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    Ukraine: Russian Forces Controlling Crimea Airports

    Ukraine's interim interior minister says Russian forces have taken control of the two main airports in Ukraine's Crimea region, in one of several reported actions by the Russian military on the peninsula Friday.

    Interior Minister Arsen Avakov described the development as a "military invasion" in a Facebook post Friday. He said armed Russian troops were blocking the Belbek airport in Sevastopol, where Russia has a naval base. The press service of Russia's Black Sea Fleet, which is based in Crimea, denied that any of its units were involved in blocking the airport.

    Unidentified gunmen were also patrolling the international airport in Simferopol, the Crimean capital.

    A VOA correspondent who flew into Simferopol Airport on Friday saw gunmen wearing camouflage and carrying automatic weapons at the airport. She described the situation as calm and said flights were still arriving and the airport remained open.



    "I saw about a dozen people in what looks like unbranded military uniforms - very, very professional, with extremely modern, heavy weaponry that they were carrying. But they had no insignia, nothing to identify them, other than by their demeanor and their dress and their weaponry. Professional soldiers: these are not sort of the self-defense units that we've seen in Kyiv or are here in other parts of Crimea. But again, it's a mystery who these people are. They are not a menacing presence: the airport is open, flights are coming in and they are not bothering anybody."



    Meanwhile, the Associated Press quoted Ukraine's State Border Guard as saying a Ukrainian coast guard base was surrounded by about 30 Russian marines.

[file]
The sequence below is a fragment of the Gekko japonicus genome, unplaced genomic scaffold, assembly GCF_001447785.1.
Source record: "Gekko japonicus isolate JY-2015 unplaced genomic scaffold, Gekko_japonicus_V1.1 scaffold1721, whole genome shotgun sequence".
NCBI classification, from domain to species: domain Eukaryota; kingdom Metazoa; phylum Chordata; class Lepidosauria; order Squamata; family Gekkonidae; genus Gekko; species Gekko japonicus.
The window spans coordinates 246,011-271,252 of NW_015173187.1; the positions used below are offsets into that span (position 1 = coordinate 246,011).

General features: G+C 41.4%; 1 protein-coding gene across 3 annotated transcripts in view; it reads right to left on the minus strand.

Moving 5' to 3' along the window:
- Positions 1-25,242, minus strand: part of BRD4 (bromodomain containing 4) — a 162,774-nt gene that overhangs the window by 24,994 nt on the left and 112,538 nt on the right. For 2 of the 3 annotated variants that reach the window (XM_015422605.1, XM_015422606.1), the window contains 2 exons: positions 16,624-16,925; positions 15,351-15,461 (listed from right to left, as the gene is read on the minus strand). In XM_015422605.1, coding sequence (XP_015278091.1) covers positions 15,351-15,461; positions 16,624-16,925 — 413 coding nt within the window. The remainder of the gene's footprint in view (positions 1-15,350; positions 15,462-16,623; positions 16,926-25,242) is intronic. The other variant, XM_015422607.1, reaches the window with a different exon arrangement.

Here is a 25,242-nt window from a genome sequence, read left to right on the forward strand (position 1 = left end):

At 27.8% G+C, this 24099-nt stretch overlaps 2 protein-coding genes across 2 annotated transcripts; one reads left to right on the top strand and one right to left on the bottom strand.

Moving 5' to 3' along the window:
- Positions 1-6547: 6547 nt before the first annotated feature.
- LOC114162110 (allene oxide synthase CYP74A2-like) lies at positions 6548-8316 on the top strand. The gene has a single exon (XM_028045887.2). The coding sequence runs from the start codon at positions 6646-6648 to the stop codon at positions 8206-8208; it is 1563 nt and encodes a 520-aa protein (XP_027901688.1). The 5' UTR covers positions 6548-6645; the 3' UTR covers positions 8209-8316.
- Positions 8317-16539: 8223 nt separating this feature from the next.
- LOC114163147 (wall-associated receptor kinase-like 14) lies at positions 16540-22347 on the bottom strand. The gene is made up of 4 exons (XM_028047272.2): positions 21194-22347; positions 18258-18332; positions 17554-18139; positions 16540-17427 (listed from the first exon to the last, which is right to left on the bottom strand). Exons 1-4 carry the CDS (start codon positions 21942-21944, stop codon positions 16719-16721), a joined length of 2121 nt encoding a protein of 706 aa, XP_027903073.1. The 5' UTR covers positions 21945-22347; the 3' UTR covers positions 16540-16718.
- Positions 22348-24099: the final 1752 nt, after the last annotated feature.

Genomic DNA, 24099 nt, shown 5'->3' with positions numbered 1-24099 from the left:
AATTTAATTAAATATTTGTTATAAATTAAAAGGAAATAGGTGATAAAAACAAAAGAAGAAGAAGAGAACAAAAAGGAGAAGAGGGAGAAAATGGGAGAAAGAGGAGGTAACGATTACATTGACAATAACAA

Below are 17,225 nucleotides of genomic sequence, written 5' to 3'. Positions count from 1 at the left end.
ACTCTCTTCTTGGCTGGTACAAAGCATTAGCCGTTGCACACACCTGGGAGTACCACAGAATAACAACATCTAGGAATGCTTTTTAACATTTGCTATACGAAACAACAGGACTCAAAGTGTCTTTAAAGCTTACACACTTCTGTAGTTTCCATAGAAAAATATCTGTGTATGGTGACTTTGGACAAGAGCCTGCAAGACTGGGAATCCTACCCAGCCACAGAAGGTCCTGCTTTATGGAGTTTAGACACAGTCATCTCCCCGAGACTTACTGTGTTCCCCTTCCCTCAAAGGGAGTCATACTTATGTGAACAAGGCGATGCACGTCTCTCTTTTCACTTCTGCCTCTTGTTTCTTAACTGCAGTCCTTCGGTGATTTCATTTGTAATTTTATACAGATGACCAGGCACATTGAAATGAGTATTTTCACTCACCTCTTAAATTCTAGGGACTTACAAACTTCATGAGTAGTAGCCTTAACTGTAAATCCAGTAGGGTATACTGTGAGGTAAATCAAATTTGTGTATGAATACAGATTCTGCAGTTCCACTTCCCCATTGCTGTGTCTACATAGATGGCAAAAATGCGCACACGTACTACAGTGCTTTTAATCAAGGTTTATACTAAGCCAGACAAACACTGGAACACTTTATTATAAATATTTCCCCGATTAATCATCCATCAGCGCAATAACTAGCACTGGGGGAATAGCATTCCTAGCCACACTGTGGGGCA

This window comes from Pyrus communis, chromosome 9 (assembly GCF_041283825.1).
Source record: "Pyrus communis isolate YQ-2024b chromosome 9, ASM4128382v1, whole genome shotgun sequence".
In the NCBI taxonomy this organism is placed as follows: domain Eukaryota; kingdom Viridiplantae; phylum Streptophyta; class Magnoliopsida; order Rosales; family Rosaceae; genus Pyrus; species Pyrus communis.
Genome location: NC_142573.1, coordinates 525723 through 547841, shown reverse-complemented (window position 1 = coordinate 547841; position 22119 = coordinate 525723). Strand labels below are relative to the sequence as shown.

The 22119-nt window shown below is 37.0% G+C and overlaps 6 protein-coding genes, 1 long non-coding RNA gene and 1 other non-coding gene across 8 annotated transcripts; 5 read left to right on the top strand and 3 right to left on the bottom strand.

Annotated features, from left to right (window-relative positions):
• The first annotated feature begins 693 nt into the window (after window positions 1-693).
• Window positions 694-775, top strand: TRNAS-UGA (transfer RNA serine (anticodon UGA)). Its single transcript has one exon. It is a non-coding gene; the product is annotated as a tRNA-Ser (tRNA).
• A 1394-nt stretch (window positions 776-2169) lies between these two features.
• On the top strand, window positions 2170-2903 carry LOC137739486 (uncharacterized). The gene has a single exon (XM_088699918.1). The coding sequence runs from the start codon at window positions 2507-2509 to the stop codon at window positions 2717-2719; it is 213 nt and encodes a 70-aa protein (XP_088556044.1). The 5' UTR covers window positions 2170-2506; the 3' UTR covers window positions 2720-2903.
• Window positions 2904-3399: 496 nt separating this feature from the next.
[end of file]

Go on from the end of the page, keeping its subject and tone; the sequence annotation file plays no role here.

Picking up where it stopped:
Ukraine's border guard service also said Friday that more than 10 Russian military helicopters flew into Ukrainian airspace over Crimea. Ukraine's UNIAN news agency and other media posted what they said was a video of the flyover.

    Ukrainian media also reported Friday that armed persons were blockading the premises of Krymaerorukh (CrimeaAeroMovement), a state enterprise responsible for controlling air traffic over Crimea.

    Ukraine's Interim President Oleksandr Turchnyov called an emergency session of his security chiefs Friday to discuss the situation. Ukraine's parliament also urged Russia to respect its territorial integrity.

    The events come a day after gunmen seized control of government buildings in Crimea, a Ukrainian region with strong ties to Moscow. Those gunmen raised the Russian flag over the buildings on Thursday.

    Late Thursday, U.S. Vice President Joe Biden telephoned Ukraine's interim Prime Minister Arseniy Yatsenyuk to welcome the formation of a new government and pledge U.S. support as Ukraine undertakes reforms aimed at restoring the country's economic health. Ukraine's parliament approved Mr. Yatsenyuk, a popular, pro-Western opposition leader, as the head of the interim government earlier in the day.



    Mr. Yatsenyuk has accused the Yanukovych government of stealing billions from the state treasury. He said $70 billion in Ukrainian government money had been sent to offshore accounts over the last three years, and that $37 billion of credit it received has disappeared, leaving Ukraine with severe financial problems.

    Judicial authorities in Geneva on Friday launched a probe into the allegations of money laundering by Mr. Yanukovych and by his son. The Swiss government has also announced it is freezing the assets of 20 Ukrainian officials.

    The International Monetary Fund and European Union are sending teams to Ukraine to assess the country's needs. The United States also is considering $1 billion in loan guarantees.

    Also Thursday, the Kremlin sent Russian fighter jets to patrol its border with Ukraine -- a day after announcing large-scale military exercises in the area.

    Acting Ukrainian President Turchynov warned that any movement of Russian forces outside their base in the region would be considered "military aggression."

    The Crimean parliament voted Thursday to dismiss the regional government and hold a referendum to determine Crimea's status in Ukraine. The referendum is set for May 25, the same day Ukraine will hold a presidential election.

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